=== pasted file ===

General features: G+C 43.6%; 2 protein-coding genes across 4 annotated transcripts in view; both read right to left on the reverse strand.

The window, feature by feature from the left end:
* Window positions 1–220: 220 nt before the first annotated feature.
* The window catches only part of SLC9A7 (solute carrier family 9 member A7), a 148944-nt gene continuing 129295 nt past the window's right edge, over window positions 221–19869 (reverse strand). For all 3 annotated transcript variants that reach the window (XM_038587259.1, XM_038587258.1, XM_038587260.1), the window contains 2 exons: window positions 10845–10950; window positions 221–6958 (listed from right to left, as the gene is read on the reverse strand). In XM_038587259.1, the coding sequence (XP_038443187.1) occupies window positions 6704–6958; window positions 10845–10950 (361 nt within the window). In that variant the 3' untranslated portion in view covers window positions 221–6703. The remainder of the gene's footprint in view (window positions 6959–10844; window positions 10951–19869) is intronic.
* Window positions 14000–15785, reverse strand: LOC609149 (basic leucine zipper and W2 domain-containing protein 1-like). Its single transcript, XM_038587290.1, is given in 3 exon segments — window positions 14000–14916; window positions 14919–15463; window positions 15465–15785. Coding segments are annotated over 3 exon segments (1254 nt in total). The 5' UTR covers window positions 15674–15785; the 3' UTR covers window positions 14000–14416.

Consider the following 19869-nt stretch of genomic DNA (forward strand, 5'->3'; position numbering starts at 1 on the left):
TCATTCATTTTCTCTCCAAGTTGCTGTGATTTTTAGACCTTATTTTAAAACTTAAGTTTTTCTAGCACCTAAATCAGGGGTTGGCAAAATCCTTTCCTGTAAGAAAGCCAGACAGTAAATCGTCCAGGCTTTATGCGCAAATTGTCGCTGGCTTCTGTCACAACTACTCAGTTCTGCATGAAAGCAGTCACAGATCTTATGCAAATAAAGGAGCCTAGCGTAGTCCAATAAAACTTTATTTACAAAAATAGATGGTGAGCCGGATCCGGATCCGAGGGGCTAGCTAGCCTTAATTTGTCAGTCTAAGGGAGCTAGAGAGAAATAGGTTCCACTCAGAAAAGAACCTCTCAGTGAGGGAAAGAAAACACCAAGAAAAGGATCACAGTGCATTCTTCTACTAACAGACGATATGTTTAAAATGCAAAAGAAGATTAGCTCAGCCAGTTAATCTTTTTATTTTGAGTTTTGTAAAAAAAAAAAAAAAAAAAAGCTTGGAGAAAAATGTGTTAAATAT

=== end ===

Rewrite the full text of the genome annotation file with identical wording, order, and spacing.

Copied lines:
General features: G+C 43.6%; 2 protein-coding genes across 4 annotated transcripts in view; both read right to left on the reverse strand.

The window, feature by feature from the left end:
* Window positions 1–220: 220 nt before the first annotated feature.
* The window catches only part of SLC9A7 (solute carrier family 9 member A7), a 148944-nt gene continuing 129295 nt past the window's right edge, over window positions 221–19869 (reverse strand). For all 3 annotated transcript variants that reach the window (XM_038587259.1, XM_038587258.1, XM_038587260.1), the window contains 2 exons: window positions 10845–10950; window positions 221–6958 (listed from right to left, as the gene is read on the reverse strand). In XM_038587259.1, the coding sequence (XP_038443187.1) occupies window positions 6704–6958; window positions 10845–10950 (361 nt within the window). In that variant the 3' untranslated portion in view covers window positions 221–6703. The remainder of the gene's footprint in view (window positions 6959–10844; window positions 10951–19869) is intronic.
* Window positions 14000–15785, reverse strand: LOC609149 (basic leucine zipper and W2 domain-containing protein 1-like). Its single transcript, XM_038587290.1, is given in 3 exon segments — window positions 14000–14916; window positions 14919–15463; window positions 15465–15785. Coding segments are annotated over 3 exon segments (1254 nt in total). The 5' UTR covers window positions 15674–15785; the 3' UTR covers window positions 14000–14416.

Consider the following 19869-nt stretch of genomic DNA (forward strand, 5'->3'; position numbering starts at 1 on the left):
TCATTCATTTTCTCTCCAAGTTGCTGTGATTTTTAGACCTTATTTTAAAACTTAAGTTTTTCTAGCACCTAAATCAGGGGTTGGCAAAATCCTTTCCTGTAAGAAAGCCAGACAGTAAATCGTCCAGGCTTTATGCGCAAATTGTCGCTGGCTTCTGTCACAACTACTCAGTTCTGCATGAAAGCAGTCACAGATCTTATGCAAATAAAGGAGCCTAGCGTAGTCCAATAAAACTTTATTTACAAAAATAGATGGTGAGCCGGATCCGGATCCGAGGGGCTAGCTAGCCTTAATTTGTCAGTCTAAGGGAGCTAGAGAGAAATAGGTTCCACTCAGAAAAGAACCTCTCAGTGAGGGAAAGAAAACACCAAGAAAAGGATCACAGTGCATTCTTCTACTAACAGACGATATGTTTAAAATGCAAAAGAAGATTAGCTCAGCCAGTTAATCTTTTTATTTTGAGTTTTGTAAAAAAAAAAAAAAAAAAAAGCTTGGAGAAAAATGTGTTAAATAT